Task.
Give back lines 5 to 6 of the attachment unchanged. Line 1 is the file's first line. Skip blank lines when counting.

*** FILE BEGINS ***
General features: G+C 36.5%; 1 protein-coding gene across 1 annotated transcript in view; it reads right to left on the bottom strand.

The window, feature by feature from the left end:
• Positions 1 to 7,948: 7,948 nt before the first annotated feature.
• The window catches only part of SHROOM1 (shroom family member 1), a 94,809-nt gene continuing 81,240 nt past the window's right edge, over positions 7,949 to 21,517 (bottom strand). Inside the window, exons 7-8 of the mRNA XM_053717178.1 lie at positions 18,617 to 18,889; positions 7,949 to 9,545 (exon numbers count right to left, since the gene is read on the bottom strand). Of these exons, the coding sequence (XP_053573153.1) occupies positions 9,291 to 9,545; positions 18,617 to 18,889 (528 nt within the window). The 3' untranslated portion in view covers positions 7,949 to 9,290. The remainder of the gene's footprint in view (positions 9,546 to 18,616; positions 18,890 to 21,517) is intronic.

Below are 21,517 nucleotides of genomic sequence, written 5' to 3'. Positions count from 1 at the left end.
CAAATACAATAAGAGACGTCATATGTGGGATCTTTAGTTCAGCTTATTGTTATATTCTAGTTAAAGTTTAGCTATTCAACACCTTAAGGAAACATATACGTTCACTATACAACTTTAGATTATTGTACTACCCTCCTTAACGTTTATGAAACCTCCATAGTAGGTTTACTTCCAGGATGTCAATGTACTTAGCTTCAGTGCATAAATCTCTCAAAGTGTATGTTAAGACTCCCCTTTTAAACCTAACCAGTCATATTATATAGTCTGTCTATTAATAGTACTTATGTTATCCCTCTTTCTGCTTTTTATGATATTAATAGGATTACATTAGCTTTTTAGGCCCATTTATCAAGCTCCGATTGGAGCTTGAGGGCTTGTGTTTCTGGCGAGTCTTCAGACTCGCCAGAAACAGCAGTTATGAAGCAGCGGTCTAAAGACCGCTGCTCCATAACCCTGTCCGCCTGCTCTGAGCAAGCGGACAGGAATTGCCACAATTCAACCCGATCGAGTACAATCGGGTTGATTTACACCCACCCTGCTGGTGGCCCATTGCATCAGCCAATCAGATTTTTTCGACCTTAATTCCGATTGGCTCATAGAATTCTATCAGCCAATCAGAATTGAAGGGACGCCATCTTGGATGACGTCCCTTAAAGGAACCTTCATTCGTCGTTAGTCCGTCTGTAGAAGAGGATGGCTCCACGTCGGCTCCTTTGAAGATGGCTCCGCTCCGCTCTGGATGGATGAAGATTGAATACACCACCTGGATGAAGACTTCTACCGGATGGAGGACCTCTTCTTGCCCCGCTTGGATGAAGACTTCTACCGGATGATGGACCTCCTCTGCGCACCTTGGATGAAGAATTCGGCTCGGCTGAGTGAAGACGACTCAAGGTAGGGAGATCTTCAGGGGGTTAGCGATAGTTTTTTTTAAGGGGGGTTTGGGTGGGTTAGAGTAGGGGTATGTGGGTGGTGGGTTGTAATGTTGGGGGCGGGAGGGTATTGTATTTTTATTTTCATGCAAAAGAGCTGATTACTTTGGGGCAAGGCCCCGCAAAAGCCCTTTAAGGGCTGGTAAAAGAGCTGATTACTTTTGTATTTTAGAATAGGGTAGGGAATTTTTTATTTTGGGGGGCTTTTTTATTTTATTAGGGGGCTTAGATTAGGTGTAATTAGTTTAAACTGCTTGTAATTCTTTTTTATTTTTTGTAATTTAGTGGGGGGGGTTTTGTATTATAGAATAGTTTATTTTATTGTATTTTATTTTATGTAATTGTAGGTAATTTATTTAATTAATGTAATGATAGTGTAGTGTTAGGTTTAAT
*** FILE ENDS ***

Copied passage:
Below are 21,517 nucleotides of genomic sequence, written 5' to 3'. Positions count from 1 at the left end.
CAAATACAATAAGAGACGTCATATGTGGGATCTTTAGTTCAGCTTATTGTTATATTCTAGTTAAAGTTTAGCTATTCAACACCTTAAGGAAACATATACGTTCACTATACAACTTTAGATTATTGTACTACCCTCCTTAACGTTTATGAAACCTCCATAGTAGGTTTACTTCCAGGATGTCAATGTACTTAGCTTCAGTGCATAAATCTCTCAAAGTGTATGTTAAGACTCCCCTTTTAAACCTAACCAGTCATATTATATAGTCTGTCTATTAATAGTACTTATGTTATCCCTCTTTCTGCTTTTTATGATATTAATAGGATTACATTAGCTTTTTAGGCCCATTTATCAAGCTCCGATTGGAGCTTGAGGGCTTGTGTTTCTGGCGAGTCTTCAGACTCGCCAGAAACAGCAGTTATGAAGCAGCGGTCTAAAGACCGCTGCTCCATAACCCTGTCCGCCTGCTCTGAGCAAGCGGACAGGAATTGCCACAATTCAACCCGATCGAGTACAATCGGGTTGATTTACACCCACCCTGCTGGTGGCCCATTGCATCAGCCAATCAGATTTTTTCGACCTTAATTCCGATTGGCTCATAGAATTCTATCAGCCAATCAGAATTGAAGGGACGCCATCTTGGATGACGTCCCTTAAAGGAACCTTCATTCGTCGTTAGTCCGTCTGTAGAAGAGGATGGCTCCACGTCGGCTCCTTTGAAGATGGCTCCGCTCCGCTCTGGATGGATGAAGATTGAATACACCACCTGGATGAAGACTTCTACCGGATGGAGGACCTCTTCTTGCCCCGCTTGGATGAAGACTTCTACCGGATGATGGACCTCCTCTGCGCACCTTGGATGAAGAATTCGGCTCGGCTGAGTGAAGACGACTCAAGGTAGGGAGATCTTCAGGGGGTTAGCGATAGTTTTTTTTAAGGGGGGTTTGGGTGGGTTAGAGTAGGGGTATGTGGGTGGTGGGTTGTAATGTTGGGGGCGGGAGGGTATTGTATTTTTATTTTCATGCAAAAGAGCTGATTACTTTGGGGCAAGGCCCCGCAAAAGCCCTTTAAGGGCTGGTAAAAGAGCTGATTACTTTTGTATTTTAGAATAGGGTAGGGAATTTTTTATTTTGGGGGGCTTTTTTATTTTATTAGGGGGCTTAGATTAGGTGTAATTAGTTTAAACTGCTTGTAATTCTTTTTTATTTTTTGTAATTTAGTGGGGGGGGTTTTGTATTATAGAATAGTTTATTTTATTGTATTTTATTTTATGTAATTGTAGGTAATTTATTTAATTAATGTAATGATAGTGTAGTGTTAGGTTTAAT